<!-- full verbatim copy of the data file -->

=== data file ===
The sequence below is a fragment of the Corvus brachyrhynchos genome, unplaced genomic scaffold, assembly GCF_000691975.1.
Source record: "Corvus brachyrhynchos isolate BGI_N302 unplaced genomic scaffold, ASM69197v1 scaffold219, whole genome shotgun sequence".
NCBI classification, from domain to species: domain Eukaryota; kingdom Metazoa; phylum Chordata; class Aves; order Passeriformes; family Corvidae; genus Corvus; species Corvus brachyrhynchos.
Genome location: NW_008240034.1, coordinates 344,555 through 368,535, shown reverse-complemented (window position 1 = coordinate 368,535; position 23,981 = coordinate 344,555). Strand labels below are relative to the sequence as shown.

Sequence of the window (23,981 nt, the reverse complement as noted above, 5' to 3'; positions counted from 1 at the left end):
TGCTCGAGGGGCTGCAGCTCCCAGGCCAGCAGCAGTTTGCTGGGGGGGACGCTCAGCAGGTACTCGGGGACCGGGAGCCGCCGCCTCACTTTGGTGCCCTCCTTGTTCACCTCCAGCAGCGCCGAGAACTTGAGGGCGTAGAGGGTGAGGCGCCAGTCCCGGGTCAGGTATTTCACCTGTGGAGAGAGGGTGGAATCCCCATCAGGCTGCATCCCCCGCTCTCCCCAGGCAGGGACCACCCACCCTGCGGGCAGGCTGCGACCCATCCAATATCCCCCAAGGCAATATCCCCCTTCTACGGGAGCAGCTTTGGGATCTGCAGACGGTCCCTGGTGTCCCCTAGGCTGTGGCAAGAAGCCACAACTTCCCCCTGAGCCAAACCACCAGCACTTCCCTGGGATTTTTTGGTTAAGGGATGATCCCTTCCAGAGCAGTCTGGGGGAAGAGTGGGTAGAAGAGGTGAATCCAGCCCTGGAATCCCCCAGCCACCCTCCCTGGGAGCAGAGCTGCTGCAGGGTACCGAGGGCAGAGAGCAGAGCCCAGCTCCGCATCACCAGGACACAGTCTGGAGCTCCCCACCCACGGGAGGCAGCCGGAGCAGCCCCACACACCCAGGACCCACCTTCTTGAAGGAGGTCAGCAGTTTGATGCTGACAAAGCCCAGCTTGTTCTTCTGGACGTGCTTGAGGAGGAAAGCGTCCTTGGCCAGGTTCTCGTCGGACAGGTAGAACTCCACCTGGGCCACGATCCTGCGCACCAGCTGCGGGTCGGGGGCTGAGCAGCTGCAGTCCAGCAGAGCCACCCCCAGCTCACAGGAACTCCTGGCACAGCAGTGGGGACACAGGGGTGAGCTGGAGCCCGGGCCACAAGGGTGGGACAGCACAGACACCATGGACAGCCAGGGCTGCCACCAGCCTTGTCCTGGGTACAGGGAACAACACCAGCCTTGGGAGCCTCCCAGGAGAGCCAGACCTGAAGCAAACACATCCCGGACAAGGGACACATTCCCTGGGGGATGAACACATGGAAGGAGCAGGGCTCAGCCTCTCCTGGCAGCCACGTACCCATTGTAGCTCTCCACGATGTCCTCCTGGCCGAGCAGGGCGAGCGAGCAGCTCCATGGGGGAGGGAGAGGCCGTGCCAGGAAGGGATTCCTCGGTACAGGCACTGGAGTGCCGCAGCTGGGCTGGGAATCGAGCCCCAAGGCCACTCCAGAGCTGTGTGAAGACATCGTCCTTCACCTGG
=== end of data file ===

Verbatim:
The sequence below is a fragment of the Corvus brachyrhynchos genome, unplaced genomic scaffold, assembly GCF_000691975.1.
Source record: "Corvus brachyrhynchos isolate BGI_N302 unplaced genomic scaffold, ASM69197v1 scaffold219, whole genome shotgun sequence".
NCBI classification, from domain to species: domain Eukaryota; kingdom Metazoa; phylum Chordata; class Aves; order Passeriformes; family Corvidae; genus Corvus; species Corvus brachyrhynchos.
Genome location: NW_008240034.1, coordinates 344,555 through 368,535, shown reverse-complemented (window position 1 = coordinate 368,535; position 23,981 = coordinate 344,555). Strand labels below are relative to the sequence as shown.

Sequence of the window (23,981 nt, the reverse complement as noted above, 5' to 3'; positions counted from 1 at the left end):
TGCTCGAGGGGCTGCAGCTCCCAGGCCAGCAGCAGTTTGCTGGGGGGGACGCTCAGCAGGTACTCGGGGACCGGGAGCCGCCGCCTCACTTTGGTGCCCTCCTTGTTCACCTCCAGCAGCGCCGAGAACTTGAGGGCGTAGAGGGTGAGGCGCCAGTCCCGGGTCAGGTATTTCACCTGTGGAGAGAGGGTGGAATCCCCATCAGGCTGCATCCCCCGCTCTCCCCAGGCAGGGACCACCCACCCTGCGGGCAGGCTGCGACCCATCCAATATCCCCCAAGGCAATATCCCCCTTCTACGGGAGCAGCTTTGGGATCTGCAGACGGTCCCTGGTGTCCCCTAGGCTGTGGCAAGAAGCCACAACTTCCCCCTGAGCCAAACCACCAGCACTTCCCTGGGATTTTTTGGTTAAGGGATGATCCCTTCCAGAGCAGTCTGGGGGAAGAGTGGGTAGAAGAGGTGAATCCAGCCCTGGAATCCCCCAGCCACCCTCCCTGGGAGCAGAGCTGCTGCAGGGTACCGAGGGCAGAGAGCAGAGCCCAGCTCCGCATCACCAGGACACAGTCTGGAGCTCCCCACCCACGGGAGGCAGCCGGAGCAGCCCCACACACCCAGGACCCACCTTCTTGAAGGAGGTCAGCAGTTTGATGCTGACAAAGCCCAGCTTGTTCTTCTGGACGTGCTTGAGGAGGAAAGCGTCCTTGGCCAGGTTCTCGTCGGACAGGTAGAACTCCACCTGGGCCACGATCCTGCGCACCAGCTGCGGGTCGGGGGCTGAGCAGCTGCAGTCCAGCAGAGCCACCCCCAGCTCACAGGAACTCCTGGCACAGCAGTGGGGACACAGGGGTGAGCTGGAGCCCGGGCCACAAGGGTGGGACAGCACAGACACCATGGACAGCCAGGGCTGCCACCAGCCTTGTCCTGGGTACAGGGAACAACACCAGCCTTGGGAGCCTCCCAGGAGAGCCAGACCTGAAGCAAACACATCCCGGACAAGGGACACATTCCCTGGGGGATGAACACATGGAAGGAGCAGGGCTCAGCCTCTCCTGGCAGCCACGTACCCATTGTAGCTCTCCACGATGTCCTCCTGGCCGAGCAGGGCGAGCGAGCAGCTCCATGGGGGAGGGAGAGGCCGTGCCAGGAAGGGATTCCTCGGTACAGGCACTGGAGTGCCGCAGCTGGGCTGGGAATCGAGCCCCAAGGCCACTCCAGAGCTGTGTGAAGACATCGTCCTTCACCTGG